Did anyone really doubt that possibility?
Nonetheless it's an interesting story.
His disguise consists of a blue surgeon's mask, sunglasses and a baseball cap that reads "Free Iran." A small modulator distorts his voice. He uses a pseudonym, Reza Kahlili.
He lives in fear, he says, because his years as a paid spy for the CIA inside Iran have made him an assassination target of Iran's government. He worries about his wife and children, who live with him in California.
At the same time, implausibly, he has become one of the most influential and outspoken voices in the U.S. advocating the overthrow of the Iranian government.
For the last two years, Kahlili has gone semipublic with a memoir, a blog, op-ed pieces and invitation-only speeches at think tanks. He warns that Iran operates terrorist sleeper cells inside the United States and is determined to build nuclear weapons to destroy Israel. The U.S. should respond, he argues, by supporting the opposition inside Iran.
Kahlili says Iranian terrorist cells inside the U.S. have weapons, explosives, money and safe houses; they use contacts with Mexican and Latin American drug cartels to smuggle explosives and weapons into the U.S.
"They have very detailed information about sensitive sites such as bridges, railroads, airports, military bases, power plants, nuclear sites, water plants, railway stations," he says.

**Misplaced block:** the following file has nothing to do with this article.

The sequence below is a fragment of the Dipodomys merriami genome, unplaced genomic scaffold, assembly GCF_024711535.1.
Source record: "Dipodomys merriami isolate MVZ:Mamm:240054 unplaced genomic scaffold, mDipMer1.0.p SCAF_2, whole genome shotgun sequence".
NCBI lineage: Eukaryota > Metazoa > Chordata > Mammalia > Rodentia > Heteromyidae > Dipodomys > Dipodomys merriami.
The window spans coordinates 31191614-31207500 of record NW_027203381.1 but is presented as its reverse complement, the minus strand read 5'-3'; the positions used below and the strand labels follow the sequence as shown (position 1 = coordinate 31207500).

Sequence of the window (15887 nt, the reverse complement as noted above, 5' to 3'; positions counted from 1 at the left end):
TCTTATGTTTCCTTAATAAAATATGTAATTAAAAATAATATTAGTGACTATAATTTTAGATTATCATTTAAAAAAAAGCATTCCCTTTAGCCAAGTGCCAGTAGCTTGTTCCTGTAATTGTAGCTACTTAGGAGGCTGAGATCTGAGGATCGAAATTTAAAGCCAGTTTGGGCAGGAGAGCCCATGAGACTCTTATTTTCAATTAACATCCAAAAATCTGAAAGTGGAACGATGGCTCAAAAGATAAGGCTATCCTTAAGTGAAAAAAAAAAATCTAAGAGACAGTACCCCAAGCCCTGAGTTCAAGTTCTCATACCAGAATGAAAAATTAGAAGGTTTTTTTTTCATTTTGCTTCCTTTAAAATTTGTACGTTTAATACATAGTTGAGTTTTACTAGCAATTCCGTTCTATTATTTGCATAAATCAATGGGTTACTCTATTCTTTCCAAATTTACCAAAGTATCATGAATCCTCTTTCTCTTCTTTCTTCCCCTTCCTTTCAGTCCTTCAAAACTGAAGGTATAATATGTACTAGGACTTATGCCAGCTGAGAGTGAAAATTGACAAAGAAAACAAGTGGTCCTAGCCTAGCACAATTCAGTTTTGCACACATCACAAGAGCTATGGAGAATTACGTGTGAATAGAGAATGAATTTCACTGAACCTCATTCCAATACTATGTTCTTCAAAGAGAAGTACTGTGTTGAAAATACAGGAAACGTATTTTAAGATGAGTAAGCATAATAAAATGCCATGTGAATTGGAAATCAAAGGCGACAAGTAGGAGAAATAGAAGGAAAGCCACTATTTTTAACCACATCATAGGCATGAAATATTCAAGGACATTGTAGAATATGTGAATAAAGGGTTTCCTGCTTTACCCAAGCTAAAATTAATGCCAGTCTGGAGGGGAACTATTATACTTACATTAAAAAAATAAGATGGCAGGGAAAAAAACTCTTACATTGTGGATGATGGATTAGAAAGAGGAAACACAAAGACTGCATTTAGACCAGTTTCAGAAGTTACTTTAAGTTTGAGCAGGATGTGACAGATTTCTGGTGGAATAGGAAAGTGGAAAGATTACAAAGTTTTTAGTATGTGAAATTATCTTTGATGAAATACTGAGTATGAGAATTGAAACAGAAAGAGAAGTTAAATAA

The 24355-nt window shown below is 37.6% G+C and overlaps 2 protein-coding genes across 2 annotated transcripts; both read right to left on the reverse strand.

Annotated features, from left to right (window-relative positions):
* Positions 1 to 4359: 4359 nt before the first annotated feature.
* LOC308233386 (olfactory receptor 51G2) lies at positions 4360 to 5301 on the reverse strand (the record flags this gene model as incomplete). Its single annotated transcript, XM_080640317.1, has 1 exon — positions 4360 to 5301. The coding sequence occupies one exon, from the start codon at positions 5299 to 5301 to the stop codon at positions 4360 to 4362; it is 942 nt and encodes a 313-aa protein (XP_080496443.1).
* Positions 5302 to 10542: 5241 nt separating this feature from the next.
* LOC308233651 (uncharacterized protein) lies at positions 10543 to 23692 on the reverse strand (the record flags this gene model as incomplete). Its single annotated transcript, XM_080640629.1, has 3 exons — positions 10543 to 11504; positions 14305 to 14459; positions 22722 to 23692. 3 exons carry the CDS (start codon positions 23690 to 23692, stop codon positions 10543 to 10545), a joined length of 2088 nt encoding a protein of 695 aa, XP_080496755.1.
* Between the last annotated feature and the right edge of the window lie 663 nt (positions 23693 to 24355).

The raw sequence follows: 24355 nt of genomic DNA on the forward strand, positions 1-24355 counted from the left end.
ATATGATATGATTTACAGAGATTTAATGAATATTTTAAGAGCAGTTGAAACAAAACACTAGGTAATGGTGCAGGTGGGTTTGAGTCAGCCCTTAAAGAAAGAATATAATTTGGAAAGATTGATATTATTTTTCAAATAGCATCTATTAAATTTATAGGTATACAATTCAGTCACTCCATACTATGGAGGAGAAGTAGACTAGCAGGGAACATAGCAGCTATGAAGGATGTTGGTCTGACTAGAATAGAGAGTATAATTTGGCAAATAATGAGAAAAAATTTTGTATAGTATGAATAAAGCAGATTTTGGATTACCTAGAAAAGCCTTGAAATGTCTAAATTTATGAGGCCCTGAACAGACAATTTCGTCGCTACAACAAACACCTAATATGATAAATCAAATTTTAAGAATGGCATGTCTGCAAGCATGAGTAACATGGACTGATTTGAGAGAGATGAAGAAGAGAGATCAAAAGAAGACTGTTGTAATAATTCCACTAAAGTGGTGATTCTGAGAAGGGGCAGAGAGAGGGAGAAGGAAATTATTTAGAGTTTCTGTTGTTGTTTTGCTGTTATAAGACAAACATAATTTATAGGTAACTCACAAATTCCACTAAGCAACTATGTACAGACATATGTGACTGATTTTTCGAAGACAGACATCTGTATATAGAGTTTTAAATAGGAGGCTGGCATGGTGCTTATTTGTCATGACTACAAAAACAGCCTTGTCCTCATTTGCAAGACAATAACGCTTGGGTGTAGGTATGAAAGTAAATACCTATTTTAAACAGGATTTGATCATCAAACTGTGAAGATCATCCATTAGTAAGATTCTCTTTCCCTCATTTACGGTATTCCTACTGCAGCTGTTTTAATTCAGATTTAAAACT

If the U.S. or Israel attacked Iran, he says, sleeper cells inside the U.S. would launch suicide bombings and sabotage. Iran would attack Israel, and U.S. bases in Afghanistan and the Persian Gulf, he warns.
Kahlili says Iran has intelligence agents inside American universities, Islamic cultural centers and charitable institutions, posing as academics, policy experts and officers of nonprofits. They try to influence policymakers to encourage negotiations in order to give Iran time to develop nuclear weapons.
Kahlili says the Iranian leadership is motivated by Mahdism, the messianic belief that the 12th imam of Shiism, the Mahdi, will one day reappear to establish universal Islam. The trigger is the destruction of Israel.
Sanctions against Iran won't work, Kahlili argues. "It's not about the economy. It's about ideology," he says.
Read the whole L.A. Times story here.